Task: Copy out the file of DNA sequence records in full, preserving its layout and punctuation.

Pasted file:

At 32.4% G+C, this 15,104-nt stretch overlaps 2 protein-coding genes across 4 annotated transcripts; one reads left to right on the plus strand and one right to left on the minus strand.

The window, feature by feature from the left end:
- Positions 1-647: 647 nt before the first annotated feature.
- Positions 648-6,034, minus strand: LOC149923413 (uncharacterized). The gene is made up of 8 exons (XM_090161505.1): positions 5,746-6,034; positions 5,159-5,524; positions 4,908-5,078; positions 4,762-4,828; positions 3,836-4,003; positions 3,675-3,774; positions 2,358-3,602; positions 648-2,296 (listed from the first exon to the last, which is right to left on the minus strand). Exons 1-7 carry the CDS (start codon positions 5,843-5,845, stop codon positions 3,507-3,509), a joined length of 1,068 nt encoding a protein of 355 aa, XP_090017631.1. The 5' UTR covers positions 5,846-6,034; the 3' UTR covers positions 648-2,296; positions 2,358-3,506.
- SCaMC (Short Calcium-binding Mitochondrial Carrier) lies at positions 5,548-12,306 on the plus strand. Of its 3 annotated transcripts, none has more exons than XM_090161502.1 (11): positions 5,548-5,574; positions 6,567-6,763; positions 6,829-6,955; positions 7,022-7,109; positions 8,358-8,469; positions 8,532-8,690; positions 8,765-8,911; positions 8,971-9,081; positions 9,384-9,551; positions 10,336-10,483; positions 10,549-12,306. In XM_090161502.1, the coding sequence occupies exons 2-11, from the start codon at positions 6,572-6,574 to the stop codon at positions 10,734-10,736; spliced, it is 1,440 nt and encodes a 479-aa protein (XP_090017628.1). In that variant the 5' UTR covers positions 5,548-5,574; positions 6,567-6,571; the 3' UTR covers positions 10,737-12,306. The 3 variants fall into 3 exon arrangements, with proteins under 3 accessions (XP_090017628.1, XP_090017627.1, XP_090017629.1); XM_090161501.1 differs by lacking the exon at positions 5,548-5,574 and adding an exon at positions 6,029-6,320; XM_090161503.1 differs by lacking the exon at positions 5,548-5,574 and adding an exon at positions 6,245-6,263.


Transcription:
At 32.4% G+C, this 15,104-nt stretch overlaps 2 protein-coding genes across 4 annotated transcripts; one reads left to right on the plus strand and one right to left on the minus strand.

The window, feature by feature from the left end:
- Positions 1-647: 647 nt before the first annotated feature.
- Positions 648-6,034, minus strand: LOC149923413 (uncharacterized). The gene is made up of 8 exons (XM_090161505.1): positions 5,746-6,034; positions 5,159-5,524; positions 4,908-5,078; positions 4,762-4,828; positions 3,836-4,003; positions 3,675-3,774; positions 2,358-3,602; positions 648-2,296 (listed from the first exon to the last, which is right to left on the minus strand). Exons 1-7 carry the CDS (start codon positions 5,843-5,845, stop codon positions 3,507-3,509), a joined length of 1,068 nt encoding a protein of 355 aa, XP_090017631.1. The 5' UTR covers positions 5,846-6,034; the 3' UTR covers positions 648-2,296; positions 2,358-3,506.
- SCaMC (Short Calcium-binding Mitochondrial Carrier) lies at positions 5,548-12,306 on the plus strand. Of its 3 annotated transcripts, none has more exons than XM_090161502.1 (11): positions 5,548-5,574; positions 6,567-6,763; positions 6,829-6,955; positions 7,022-7,109; positions 8,358-8,469; positions 8,532-8,690; positions 8,765-8,911; positions 8,971-9,081; positions 9,384-9,551; positions 10,336-10,483; positions 10,549-12,306. In XM_090161502.1, the coding sequence occupies exons 2-11, from the start codon at positions 6,572-6,574 to the stop codon at positions 10,734-10,736; spliced, it is 1,440 nt and encodes a 479-aa protein (XP_090017628.1). In that variant the 5' UTR covers positions 5,548-5,574; positions 6,567-6,571; the 3' UTR covers positions 10,737-12,306. The 3 variants fall into 3 exon arrangements, with proteins under 3 accessions (XP_090017628.1, XP_090017627.1, XP_090017629.1); XM_090161501.1 differs by lacking the exon at positions 5,548-5,574 and adding an exon at positions 6,029-6,320; XM_090161503.1 differs by lacking the exon at positions 5,548-5,574 and adding an exon at positions 6,245-6,263.